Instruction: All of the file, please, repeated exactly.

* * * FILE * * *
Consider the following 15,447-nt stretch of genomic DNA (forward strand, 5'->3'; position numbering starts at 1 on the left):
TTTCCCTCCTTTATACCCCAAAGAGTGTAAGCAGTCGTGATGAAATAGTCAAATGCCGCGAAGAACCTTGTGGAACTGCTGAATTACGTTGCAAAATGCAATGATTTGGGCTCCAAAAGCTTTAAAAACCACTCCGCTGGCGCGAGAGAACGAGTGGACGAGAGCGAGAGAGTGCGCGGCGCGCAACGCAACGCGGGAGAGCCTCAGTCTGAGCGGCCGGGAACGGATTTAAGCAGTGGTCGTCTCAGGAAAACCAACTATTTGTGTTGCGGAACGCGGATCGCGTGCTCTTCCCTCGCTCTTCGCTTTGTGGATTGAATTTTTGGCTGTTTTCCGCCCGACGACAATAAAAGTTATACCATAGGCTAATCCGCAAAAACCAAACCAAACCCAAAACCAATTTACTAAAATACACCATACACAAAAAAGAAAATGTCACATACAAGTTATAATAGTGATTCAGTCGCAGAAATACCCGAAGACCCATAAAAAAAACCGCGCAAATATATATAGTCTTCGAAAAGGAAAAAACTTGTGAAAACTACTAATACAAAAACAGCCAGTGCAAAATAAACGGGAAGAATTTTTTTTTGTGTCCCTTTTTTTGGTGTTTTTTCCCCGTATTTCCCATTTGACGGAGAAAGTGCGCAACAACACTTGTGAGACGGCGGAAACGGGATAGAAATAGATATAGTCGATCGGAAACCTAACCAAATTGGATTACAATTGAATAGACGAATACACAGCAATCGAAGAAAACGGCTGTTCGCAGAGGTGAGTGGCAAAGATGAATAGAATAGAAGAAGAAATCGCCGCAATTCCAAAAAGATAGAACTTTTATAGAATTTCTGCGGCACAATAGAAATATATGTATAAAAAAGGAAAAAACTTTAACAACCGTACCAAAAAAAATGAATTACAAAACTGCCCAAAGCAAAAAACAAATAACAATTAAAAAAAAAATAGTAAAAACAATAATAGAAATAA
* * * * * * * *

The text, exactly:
Consider the following 15,447-nt stretch of genomic DNA (forward strand, 5'->3'; position numbering starts at 1 on the left):
TTTCCCTCCTTTATACCCCAAAGAGTGTAAGCAGTCGTGATGAAATAGTCAAATGCCGCGAAGAACCTTGTGGAACTGCTGAATTACGTTGCAAAATGCAATGATTTGGGCTCCAAAAGCTTTAAAAACCACTCCGCTGGCGCGAGAGAACGAGTGGACGAGAGCGAGAGAGTGCGCGGCGCGCAACGCAACGCGGGAGAGCCTCAGTCTGAGCGGCCGGGAACGGATTTAAGCAGTGGTCGTCTCAGGAAAACCAACTATTTGTGTTGCGGAACGCGGATCGCGTGCTCTTCCCTCGCTCTTCGCTTTGTGGATTGAATTTTTGGCTGTTTTCCGCCCGACGACAATAAAAGTTATACCATAGGCTAATCCGCAAAAACCAAACCAAACCCAAAACCAATTTACTAAAATACACCATACACAAAAAAGAAAATGTCACATACAAGTTATAATAGTGATTCAGTCGCAGAAATACCCGAAGACCCATAAAAAAAACCGCGCAAATATATATAGTCTTCGAAAAGGAAAAAACTTGTGAAAACTACTAATACAAAAACAGCCAGTGCAAAATAAACGGGAAGAATTTTTTTTTGTGTCCCTTTTTTTGGTGTTTTTTCCCCGTATTTCCCATTTGACGGAGAAAGTGCGCAACAACACTTGTGAGACGGCGGAAACGGGATAGAAATAGATATAGTCGATCGGAAACCTAACCAAATTGGATTACAATTGAATAGACGAATACACAGCAATCGAAGAAAACGGCTGTTCGCAGAGGTGAGTGGCAAAGATGAATAGAATAGAAGAAGAAATCGCCGCAATTCCAAAAAGATAGAACTTTTATAGAATTTCTGCGGCACAATAGAAATATATGTATAAAAAAGGAAAAAACTTTAACAACCGTACCAAAAAAAATGAATTACAAAACTGCCCAAAGCAAAAAACAAATAACAATTAAAAAAAAAATAGTAAAAACAATAATAGAAATAA